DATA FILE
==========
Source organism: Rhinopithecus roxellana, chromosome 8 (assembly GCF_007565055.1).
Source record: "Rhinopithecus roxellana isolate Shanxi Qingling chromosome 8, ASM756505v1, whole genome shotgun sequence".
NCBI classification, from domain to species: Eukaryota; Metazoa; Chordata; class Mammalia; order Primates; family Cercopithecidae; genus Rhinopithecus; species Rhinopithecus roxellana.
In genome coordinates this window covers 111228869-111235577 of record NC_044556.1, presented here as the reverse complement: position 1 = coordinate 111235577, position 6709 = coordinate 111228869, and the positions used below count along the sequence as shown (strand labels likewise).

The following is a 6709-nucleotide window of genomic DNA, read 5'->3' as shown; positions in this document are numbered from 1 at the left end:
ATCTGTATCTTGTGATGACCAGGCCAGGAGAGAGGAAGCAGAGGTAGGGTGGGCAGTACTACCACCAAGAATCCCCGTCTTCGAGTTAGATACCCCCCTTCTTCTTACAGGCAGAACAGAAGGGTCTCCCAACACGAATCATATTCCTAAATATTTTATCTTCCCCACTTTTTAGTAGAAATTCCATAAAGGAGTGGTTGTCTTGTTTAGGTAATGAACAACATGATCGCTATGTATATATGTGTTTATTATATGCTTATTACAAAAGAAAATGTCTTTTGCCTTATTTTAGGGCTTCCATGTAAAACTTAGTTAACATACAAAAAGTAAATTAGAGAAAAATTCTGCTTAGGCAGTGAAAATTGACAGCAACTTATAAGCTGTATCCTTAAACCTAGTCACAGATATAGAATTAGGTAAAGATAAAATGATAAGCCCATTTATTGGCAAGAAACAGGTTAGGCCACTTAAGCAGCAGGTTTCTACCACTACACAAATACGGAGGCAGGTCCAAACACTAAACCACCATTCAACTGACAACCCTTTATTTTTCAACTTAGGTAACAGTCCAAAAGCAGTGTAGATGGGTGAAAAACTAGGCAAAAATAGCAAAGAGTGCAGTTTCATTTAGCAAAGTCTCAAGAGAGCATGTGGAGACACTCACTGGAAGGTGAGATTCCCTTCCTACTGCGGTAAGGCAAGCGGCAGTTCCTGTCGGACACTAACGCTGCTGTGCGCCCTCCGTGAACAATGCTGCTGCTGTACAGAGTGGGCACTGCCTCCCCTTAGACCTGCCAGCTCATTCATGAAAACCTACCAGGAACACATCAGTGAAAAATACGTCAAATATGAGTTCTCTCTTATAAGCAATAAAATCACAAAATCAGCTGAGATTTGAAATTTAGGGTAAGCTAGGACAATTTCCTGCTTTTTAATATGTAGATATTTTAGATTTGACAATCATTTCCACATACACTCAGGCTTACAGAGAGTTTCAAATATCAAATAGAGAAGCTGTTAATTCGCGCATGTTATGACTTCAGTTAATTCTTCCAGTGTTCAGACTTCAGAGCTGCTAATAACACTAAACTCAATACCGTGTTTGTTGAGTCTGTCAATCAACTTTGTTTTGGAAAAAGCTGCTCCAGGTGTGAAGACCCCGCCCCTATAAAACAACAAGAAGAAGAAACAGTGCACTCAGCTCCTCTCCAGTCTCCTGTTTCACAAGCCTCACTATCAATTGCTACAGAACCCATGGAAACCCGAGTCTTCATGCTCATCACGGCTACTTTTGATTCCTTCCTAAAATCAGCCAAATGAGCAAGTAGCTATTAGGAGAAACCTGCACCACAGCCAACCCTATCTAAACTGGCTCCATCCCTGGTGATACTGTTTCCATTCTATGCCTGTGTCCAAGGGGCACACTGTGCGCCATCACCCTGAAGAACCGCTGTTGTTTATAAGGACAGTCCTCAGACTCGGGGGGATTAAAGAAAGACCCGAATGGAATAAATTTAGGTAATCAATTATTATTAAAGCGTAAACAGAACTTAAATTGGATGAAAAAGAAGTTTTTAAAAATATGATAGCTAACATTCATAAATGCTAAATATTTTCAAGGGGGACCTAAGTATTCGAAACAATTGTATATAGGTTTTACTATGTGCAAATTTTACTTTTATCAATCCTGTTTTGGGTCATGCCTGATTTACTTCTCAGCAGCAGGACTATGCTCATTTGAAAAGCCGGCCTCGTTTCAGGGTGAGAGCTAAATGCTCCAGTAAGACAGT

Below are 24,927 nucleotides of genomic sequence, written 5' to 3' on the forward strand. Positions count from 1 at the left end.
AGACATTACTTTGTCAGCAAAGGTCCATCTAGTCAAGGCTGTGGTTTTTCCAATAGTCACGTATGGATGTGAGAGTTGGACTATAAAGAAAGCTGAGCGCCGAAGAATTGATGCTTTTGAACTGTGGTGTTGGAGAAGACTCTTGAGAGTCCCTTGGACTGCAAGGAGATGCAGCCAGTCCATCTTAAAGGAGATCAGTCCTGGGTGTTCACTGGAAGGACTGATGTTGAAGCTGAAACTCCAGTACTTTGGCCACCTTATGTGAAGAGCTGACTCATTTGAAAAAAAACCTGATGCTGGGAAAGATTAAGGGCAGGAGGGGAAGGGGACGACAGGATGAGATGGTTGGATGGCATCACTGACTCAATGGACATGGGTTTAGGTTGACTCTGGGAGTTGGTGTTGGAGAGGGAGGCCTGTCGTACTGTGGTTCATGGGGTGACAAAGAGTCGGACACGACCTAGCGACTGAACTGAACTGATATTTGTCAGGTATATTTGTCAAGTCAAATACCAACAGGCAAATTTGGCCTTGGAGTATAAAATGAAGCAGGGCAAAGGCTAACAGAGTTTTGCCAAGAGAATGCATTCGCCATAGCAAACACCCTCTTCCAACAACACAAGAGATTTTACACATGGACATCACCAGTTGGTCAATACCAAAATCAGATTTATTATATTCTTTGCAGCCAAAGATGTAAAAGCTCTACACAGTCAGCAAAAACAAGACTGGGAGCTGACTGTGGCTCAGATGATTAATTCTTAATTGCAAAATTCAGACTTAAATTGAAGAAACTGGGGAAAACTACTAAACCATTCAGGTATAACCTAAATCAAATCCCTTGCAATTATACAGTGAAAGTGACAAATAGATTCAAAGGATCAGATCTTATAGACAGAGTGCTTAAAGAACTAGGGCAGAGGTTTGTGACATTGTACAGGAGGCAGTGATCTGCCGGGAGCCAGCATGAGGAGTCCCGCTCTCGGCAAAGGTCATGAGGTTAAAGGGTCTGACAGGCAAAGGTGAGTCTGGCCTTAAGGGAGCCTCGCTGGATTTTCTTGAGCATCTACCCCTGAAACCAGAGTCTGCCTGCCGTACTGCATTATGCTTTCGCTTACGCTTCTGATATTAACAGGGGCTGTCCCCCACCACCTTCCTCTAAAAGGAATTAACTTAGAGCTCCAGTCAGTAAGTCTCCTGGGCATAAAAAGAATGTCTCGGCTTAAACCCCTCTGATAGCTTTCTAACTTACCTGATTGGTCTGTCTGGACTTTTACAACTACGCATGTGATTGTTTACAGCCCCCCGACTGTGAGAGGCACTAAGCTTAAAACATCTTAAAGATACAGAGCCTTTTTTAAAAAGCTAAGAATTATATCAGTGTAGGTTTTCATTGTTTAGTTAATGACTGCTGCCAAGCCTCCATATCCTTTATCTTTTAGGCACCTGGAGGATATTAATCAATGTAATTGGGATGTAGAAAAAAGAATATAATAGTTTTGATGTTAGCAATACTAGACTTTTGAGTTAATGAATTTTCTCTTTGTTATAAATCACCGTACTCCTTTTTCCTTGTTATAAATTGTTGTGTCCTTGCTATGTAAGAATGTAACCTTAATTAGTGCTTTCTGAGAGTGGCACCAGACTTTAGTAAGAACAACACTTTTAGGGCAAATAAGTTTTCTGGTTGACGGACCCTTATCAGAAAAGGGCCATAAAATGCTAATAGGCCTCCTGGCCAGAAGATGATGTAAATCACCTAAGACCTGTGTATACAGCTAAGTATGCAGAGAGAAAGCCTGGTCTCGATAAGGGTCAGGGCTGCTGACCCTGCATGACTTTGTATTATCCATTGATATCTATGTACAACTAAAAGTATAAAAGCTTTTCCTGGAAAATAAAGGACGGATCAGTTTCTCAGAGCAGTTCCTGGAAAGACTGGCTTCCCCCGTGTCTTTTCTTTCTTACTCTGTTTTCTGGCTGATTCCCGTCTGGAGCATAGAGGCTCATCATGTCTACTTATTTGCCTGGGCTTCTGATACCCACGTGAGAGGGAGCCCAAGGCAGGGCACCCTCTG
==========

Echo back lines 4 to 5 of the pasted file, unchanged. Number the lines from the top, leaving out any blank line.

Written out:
In genome coordinates this window covers 111228869-111235577 of record NC_044556.1, presented here as the reverse complement: position 1 = coordinate 111235577, position 6709 = coordinate 111228869, and the positions used below count along the sequence as shown (strand labels likewise).

The following is a 6709-nucleotide window of genomic DNA, read 5'->3' as shown; positions in this document are numbered from 1 at the left end: